Much of the academic research on sport media over the decades has examined the amount and types of coverage received by female athletes and women’s sport when compared to the male equivalent. Hundreds of studies have shown how sport media generally offer far more space and greater emphasis to male athletes regardless of the type of sport, level or age of competitors, medium type, or host country of the media outlet. An overwhelming number of studies have also concluded that female athletes receive different treatment, although explanations as to how exactly this trend plays out and what can be done to undermine it, vary. These studies ruled that not only do female athletes suffer ‘‘symbolic annihilation’’ due to lack of media coverage, but that what amount of coverage they do receive only further reinforces the gendered hierarchy of sport. Many of these practices are so deeply woven into the fabric of women’s sport coverage that the majority of the public does not even notice them, let alone question their nature. One such marginalising practice, as this study shows, is linked to female athletes’ impending or existing motherhood. Though having somewhat improved over the years, the ongoing, sexualised and dismissive portrayal of sportswomen at the hands of predominantly male-run sports media and content platforms, is has not been eradicated quite yet. That being said, one must recall that sport consumption is a mediated process – from subject to framing, and frequency of coverage – these choices all inevitably impact audience perceptions of value and quality which is why, the media’s very interest in women pursuing athletics during pregnancy and beyond is crucial as it demonstrates how pregnancy, motherhood and sport are in fact not mutually exclusive.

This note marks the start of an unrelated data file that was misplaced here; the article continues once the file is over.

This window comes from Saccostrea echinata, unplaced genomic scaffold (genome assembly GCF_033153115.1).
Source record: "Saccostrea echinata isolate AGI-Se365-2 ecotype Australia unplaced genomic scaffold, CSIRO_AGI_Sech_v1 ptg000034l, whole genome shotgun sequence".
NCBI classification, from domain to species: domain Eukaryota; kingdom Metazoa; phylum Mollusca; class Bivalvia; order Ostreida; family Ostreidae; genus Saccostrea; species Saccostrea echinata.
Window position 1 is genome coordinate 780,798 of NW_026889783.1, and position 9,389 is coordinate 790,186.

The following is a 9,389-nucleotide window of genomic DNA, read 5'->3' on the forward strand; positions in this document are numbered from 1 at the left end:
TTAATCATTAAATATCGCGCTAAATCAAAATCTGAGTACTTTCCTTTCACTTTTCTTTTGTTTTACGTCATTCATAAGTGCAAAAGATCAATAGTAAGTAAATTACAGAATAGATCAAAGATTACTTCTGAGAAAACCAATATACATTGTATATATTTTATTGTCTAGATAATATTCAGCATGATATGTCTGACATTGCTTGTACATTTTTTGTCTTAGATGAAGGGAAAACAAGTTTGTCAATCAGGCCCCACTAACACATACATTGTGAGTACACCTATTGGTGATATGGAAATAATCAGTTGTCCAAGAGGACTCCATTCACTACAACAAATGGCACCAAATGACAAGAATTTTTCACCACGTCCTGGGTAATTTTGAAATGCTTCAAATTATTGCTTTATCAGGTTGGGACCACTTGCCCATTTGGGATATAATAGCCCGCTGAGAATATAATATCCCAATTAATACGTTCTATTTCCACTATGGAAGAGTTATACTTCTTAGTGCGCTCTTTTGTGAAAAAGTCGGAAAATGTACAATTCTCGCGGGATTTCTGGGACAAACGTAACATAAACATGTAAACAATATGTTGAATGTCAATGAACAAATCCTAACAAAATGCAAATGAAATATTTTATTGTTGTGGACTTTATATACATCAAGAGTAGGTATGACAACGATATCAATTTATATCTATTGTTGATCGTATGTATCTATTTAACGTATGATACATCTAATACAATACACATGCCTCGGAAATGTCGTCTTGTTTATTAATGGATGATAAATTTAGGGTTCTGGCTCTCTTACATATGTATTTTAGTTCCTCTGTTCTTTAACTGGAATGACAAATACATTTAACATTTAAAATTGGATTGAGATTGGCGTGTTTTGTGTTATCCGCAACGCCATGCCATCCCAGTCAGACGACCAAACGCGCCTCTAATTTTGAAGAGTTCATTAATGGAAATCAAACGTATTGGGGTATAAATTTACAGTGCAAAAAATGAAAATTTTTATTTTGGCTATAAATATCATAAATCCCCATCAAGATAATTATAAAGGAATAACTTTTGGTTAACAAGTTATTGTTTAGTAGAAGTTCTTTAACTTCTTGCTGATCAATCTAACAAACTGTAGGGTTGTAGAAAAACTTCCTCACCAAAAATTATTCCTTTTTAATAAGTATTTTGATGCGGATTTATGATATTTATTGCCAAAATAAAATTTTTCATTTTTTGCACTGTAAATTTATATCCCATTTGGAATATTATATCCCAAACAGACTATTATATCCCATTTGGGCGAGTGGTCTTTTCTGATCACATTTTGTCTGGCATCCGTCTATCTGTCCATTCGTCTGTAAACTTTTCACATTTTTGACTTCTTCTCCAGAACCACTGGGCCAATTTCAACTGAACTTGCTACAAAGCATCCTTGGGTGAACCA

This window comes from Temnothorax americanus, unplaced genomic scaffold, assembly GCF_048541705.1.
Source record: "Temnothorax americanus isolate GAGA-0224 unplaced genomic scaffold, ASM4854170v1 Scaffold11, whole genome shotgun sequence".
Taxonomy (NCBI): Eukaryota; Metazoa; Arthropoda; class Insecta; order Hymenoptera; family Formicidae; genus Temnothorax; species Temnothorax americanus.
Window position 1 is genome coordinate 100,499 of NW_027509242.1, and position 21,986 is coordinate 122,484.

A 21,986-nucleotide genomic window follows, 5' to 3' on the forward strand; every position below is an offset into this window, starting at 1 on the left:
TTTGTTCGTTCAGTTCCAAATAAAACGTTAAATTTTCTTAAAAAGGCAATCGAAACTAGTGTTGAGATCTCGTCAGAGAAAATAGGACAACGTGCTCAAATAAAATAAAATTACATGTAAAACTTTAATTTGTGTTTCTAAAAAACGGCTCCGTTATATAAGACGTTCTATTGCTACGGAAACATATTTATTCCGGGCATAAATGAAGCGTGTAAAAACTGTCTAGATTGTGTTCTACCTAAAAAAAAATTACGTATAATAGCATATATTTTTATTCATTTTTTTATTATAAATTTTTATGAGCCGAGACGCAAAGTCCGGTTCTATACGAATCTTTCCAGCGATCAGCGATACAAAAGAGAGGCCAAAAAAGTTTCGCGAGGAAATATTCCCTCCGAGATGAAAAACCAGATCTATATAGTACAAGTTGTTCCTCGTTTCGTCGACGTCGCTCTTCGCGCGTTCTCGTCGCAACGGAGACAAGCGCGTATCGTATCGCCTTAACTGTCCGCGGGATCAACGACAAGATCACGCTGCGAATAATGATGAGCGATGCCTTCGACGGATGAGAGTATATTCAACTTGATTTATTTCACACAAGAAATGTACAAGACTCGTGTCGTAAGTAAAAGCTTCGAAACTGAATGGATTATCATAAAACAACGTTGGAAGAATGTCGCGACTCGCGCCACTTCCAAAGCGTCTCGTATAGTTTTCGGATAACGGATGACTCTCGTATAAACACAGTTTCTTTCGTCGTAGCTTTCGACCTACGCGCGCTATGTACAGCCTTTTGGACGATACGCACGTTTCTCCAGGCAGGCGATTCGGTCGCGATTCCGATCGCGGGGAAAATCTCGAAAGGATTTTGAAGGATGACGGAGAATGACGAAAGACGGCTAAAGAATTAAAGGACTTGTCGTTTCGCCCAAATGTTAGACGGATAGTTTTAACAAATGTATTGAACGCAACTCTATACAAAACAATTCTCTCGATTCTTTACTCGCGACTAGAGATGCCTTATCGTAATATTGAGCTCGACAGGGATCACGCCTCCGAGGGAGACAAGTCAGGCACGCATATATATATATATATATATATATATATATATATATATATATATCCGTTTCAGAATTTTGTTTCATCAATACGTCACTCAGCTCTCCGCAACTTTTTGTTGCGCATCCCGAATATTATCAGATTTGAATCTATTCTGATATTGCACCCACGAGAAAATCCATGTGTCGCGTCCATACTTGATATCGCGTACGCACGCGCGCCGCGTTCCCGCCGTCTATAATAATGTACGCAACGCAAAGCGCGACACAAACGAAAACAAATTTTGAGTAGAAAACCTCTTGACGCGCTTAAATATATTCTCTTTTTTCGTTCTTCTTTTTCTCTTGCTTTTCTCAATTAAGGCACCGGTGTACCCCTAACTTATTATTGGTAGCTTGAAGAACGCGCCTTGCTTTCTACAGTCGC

Within the broader context of sportswomen’s media representation, this study turns the spotlight specifically onto media representations of elite athletes who are mothers. As it is clearly unfair to assign a singular identity to athlete-mothers and is therefore, no wonder that the media, which in itself is far from one-dimensional, portrays a more complex identity, especially outside the sports sections. However, as some sports pages and reader comments have indicated, the “mother, first; athlete, a distant second” narrative framing of female athlete-mothers in which their athletic accomplishments are undermined in favour of a more sympathetic maternal portrayal, is a long way from obsolete. In order to further our understanding of the complexity of an athletic mother identity, this study focuses on the media coverage of Serena Williams’ motherhood who in September 2017, gave birth to a daughter in an emergency cesarean-section. The discourse surrounding Serena Williams across various media platforms underscores the problematised, undermined and often clashing identities of mother and elite sportswoman, and yet through her example, the discussion becomes that much more multi-layered, fluid and empowering than previously observed.